Getting Used to a Surveillance Society

Outrage at the United States National Security Agency’s collection of data misses the point: The focus should be on how the data is being used.

Straits Times illustration by Manny Francisco


HOW should we balance liberty and security?

The answer is simple: We shouldn’t.

The metaphor of a “balance” between liberty and security offers an attractive way to view the current debate over massive amounts of data being gathered by intelligence agencies and the impact on personal privacy, following whistle-blower Edward Snowden’s revelations.

“Balance” is used by both civil libertarians and security hawks to suggest a sliding scale in which we can choose more liberty or more security.

But the metaphor is disingenuous, misleading and a recipe for bad policies.

In the breathless coverage of revelations from the US National Security Agency (NSA) leaked by Mr Snowden earlier this month, pundits and lawmakers have professed themselves to be shocked, to find that American intelligence agencies have been spying on people in the United States.

The outrage is echoed around the world, with citizens in other countries questioning if their own governments are also tracking their calls and e-mails.

The surprise is disingenuous because we have known since Sept 11, 2001 that the main threat of politically motivated violence today comes not from an outside aggressor state, but from a terrorist operating within our borders.

Dig a little deeper and the outrage is often revealed to be the fact that the spies are watching “us” rather than “them”.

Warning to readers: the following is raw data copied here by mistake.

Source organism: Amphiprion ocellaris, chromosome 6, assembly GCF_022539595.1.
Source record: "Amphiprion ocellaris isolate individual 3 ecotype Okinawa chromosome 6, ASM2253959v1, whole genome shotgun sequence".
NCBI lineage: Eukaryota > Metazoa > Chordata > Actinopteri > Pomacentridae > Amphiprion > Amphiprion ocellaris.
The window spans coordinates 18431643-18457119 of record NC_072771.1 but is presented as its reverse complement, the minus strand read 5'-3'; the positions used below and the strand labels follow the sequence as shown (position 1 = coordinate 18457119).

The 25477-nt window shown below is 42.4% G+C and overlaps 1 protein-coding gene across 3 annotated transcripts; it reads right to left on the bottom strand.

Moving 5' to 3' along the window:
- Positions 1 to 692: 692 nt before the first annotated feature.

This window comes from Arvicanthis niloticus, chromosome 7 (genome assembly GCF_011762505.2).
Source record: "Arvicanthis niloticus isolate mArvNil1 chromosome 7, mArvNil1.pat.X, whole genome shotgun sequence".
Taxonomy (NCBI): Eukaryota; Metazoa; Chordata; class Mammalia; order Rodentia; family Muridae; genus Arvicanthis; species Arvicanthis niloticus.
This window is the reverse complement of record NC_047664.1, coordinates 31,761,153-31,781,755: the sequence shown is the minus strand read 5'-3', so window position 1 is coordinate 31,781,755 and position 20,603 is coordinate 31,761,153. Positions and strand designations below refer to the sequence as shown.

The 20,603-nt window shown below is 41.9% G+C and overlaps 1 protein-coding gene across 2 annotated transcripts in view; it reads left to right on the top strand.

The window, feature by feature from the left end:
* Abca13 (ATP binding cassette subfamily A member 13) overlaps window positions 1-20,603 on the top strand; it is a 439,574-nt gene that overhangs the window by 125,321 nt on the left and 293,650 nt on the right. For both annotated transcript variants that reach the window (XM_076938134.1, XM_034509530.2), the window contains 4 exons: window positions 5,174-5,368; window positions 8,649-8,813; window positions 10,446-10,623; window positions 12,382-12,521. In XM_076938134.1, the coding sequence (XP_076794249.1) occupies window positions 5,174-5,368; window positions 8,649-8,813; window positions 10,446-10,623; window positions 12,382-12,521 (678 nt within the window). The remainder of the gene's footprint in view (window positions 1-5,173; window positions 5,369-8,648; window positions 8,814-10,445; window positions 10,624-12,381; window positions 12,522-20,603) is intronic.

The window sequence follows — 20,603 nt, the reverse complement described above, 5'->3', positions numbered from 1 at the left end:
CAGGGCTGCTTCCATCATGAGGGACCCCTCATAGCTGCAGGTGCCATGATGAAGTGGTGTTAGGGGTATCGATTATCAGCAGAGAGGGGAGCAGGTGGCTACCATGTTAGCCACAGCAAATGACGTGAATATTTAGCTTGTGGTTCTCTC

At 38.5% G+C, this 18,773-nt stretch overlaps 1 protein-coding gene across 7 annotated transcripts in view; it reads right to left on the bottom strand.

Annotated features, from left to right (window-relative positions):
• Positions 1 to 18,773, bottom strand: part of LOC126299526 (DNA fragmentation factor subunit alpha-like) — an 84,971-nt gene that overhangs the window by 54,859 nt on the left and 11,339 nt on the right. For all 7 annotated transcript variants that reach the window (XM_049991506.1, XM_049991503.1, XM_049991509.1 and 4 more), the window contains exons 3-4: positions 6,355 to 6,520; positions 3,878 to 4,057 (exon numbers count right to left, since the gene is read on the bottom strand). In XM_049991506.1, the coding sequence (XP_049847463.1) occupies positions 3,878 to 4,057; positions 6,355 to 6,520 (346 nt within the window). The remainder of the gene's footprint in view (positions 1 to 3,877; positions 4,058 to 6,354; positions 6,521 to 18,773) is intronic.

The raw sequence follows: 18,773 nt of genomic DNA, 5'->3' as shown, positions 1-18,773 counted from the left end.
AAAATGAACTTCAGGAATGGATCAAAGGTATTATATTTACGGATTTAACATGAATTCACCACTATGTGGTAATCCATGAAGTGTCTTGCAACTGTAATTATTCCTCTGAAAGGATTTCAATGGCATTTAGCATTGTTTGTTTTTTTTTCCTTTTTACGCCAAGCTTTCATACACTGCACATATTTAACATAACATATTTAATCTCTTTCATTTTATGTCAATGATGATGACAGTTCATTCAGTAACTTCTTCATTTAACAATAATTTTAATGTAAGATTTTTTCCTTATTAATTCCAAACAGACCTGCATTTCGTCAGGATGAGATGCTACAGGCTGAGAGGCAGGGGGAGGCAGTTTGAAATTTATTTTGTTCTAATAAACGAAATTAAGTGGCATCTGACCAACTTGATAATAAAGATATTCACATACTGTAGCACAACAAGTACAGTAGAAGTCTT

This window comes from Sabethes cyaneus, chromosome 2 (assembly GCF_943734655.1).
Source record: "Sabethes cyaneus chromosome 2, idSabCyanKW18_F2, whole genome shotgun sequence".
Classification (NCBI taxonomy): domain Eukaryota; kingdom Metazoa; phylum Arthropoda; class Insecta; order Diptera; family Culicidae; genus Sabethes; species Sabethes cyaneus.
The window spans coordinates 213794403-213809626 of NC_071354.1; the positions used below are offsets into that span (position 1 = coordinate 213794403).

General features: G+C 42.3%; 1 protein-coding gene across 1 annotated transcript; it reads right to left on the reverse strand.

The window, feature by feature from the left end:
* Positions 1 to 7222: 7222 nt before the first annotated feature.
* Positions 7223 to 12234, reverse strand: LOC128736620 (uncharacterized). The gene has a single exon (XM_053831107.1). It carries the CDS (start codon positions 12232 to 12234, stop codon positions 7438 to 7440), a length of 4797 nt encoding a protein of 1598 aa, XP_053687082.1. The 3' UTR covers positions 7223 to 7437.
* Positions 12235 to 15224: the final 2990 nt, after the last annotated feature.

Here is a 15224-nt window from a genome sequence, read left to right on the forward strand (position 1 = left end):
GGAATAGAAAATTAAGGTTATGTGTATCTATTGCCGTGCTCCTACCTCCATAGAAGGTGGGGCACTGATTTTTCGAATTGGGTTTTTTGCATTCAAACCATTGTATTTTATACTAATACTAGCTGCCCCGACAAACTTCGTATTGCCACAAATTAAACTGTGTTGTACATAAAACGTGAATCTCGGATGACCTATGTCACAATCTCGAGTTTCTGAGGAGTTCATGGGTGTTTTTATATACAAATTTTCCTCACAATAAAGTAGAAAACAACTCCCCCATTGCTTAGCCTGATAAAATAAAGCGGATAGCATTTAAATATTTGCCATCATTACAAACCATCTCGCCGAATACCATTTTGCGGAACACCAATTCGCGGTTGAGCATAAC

Yet the days of surveillance limited to individual targeting of known terrorist agents are long gone. When security agencies no longer know who “they” are, it is far more rational to gather data on everyone in the hope of looking for behaviour that might suggest, for example, someone planning to pilot a plane into a skyscraper or detonate an explosive device at a major sporting event.

In the past, liberty was protected by reducing the acquisition of data, limiting its retention, and constraining its dissemination.

Given the proliferation of data and the speed and ease of retaining, retrieving and sending information, these constraints are no longer workable.

That is why defenders of the NSA programme shouldn’t argue about “balance” either. They know the scales have already been flipped over.

In part this is because our technology has far outpaced our laws. Why should government be prevented access to the data that our smartphones have been gathering on us for years?

There are still some restrictions, to be sure. Though the NSA collects the metadata of communications between citizens within the US, a warrant is still required to view or listen to the contents. But non-citizens and those outside the US are fair game.

Extraordinary powers